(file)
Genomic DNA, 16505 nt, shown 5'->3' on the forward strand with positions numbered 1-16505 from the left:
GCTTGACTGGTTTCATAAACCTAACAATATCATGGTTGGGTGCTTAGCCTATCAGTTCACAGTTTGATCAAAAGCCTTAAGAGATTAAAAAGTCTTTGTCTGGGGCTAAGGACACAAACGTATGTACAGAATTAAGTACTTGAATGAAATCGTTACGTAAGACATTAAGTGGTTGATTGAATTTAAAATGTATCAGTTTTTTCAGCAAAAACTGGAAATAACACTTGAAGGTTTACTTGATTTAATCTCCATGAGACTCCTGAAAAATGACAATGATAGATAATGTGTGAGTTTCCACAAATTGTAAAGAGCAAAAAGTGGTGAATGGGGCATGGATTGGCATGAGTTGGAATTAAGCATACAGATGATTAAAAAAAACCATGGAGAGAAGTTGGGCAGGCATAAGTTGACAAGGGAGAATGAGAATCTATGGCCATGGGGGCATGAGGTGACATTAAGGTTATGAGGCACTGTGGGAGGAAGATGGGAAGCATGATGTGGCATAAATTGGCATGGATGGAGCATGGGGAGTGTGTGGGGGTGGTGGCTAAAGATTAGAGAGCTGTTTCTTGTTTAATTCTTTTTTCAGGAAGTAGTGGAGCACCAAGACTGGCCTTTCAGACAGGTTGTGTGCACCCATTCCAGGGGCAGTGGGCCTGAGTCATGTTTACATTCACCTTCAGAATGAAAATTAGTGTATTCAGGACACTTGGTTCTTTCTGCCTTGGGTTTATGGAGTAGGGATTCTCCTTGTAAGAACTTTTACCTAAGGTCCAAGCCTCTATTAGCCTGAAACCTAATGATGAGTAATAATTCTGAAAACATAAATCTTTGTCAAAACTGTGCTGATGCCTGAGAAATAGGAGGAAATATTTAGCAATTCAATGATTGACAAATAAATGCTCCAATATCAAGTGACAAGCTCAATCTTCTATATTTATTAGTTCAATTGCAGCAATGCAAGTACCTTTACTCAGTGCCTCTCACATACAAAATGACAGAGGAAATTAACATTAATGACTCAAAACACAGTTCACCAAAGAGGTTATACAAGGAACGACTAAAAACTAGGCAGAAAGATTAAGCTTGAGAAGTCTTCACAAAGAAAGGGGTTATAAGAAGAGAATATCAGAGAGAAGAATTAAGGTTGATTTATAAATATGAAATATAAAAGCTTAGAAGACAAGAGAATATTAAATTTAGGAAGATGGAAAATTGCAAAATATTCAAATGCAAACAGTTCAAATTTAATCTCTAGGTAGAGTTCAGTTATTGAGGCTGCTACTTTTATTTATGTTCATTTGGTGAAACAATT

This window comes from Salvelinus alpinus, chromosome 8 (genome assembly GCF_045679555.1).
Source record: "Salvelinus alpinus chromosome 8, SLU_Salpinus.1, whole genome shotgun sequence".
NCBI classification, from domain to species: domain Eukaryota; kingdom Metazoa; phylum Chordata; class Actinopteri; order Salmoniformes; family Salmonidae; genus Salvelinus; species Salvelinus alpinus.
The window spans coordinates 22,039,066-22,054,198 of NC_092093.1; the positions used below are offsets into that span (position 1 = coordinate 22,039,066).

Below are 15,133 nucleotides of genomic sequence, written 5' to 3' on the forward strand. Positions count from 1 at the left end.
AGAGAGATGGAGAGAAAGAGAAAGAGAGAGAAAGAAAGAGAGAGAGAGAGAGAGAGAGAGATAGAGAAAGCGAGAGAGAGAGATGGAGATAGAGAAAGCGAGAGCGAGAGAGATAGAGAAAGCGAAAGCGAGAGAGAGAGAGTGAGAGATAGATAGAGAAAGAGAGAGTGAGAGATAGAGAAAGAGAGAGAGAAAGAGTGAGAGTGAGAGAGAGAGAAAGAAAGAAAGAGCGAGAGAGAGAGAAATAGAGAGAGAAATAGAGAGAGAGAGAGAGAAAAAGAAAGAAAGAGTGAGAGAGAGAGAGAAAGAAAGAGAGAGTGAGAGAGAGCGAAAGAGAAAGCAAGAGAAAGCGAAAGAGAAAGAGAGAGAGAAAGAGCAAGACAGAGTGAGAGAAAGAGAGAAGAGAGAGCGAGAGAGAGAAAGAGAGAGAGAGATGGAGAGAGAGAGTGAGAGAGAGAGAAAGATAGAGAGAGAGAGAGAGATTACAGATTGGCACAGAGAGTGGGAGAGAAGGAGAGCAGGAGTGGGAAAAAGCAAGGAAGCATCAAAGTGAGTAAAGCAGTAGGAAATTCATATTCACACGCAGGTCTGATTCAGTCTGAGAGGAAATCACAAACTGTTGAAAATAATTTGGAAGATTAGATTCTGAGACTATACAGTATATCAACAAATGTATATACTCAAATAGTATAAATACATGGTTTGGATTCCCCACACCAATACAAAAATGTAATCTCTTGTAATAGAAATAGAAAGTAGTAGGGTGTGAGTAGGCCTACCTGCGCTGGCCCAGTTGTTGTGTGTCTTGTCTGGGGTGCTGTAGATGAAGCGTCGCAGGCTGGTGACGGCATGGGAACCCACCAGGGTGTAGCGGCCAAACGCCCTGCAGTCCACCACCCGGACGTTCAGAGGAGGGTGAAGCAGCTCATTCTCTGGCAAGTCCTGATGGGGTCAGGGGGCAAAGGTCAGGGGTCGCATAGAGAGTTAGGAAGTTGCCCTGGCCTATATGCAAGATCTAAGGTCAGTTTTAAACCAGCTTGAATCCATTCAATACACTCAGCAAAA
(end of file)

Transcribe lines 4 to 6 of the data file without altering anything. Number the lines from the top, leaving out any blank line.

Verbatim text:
Source record: "Salvelinus alpinus chromosome 8, SLU_Salpinus.1, whole genome shotgun sequence".
NCBI classification, from domain to species: domain Eukaryota; kingdom Metazoa; phylum Chordata; class Actinopteri; order Salmoniformes; family Salmonidae; genus Salvelinus; species Salvelinus alpinus.
The window spans coordinates 22,039,066-22,054,198 of NC_092093.1; the positions used below are offsets into that span (position 1 = coordinate 22,039,066).